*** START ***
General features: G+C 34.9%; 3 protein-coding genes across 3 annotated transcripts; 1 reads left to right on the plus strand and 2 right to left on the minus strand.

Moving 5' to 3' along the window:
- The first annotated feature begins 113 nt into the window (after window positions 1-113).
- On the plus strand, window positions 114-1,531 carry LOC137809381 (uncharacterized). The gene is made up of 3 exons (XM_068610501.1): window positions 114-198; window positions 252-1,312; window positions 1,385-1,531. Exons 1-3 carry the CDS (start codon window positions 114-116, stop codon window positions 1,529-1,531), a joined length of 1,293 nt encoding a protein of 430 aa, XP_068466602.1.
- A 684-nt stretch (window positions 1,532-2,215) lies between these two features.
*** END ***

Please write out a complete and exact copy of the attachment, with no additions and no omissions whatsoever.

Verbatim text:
General features: G+C 34.9%; 3 protein-coding genes across 3 annotated transcripts; 1 reads left to right on the plus strand and 2 right to left on the minus strand.

Moving 5' to 3' along the window:
- The first annotated feature begins 113 nt into the window (after window positions 1-113).
- On the plus strand, window positions 114-1,531 carry LOC137809381 (uncharacterized). The gene is made up of 3 exons (XM_068610501.1): window positions 114-198; window positions 252-1,312; window positions 1,385-1,531. Exons 1-3 carry the CDS (start codon window positions 114-116, stop codon window positions 1,529-1,531), a joined length of 1,293 nt encoding a protein of 430 aa, XP_068466602.1.
- A 684-nt stretch (window positions 1,532-2,215) lies between these two features.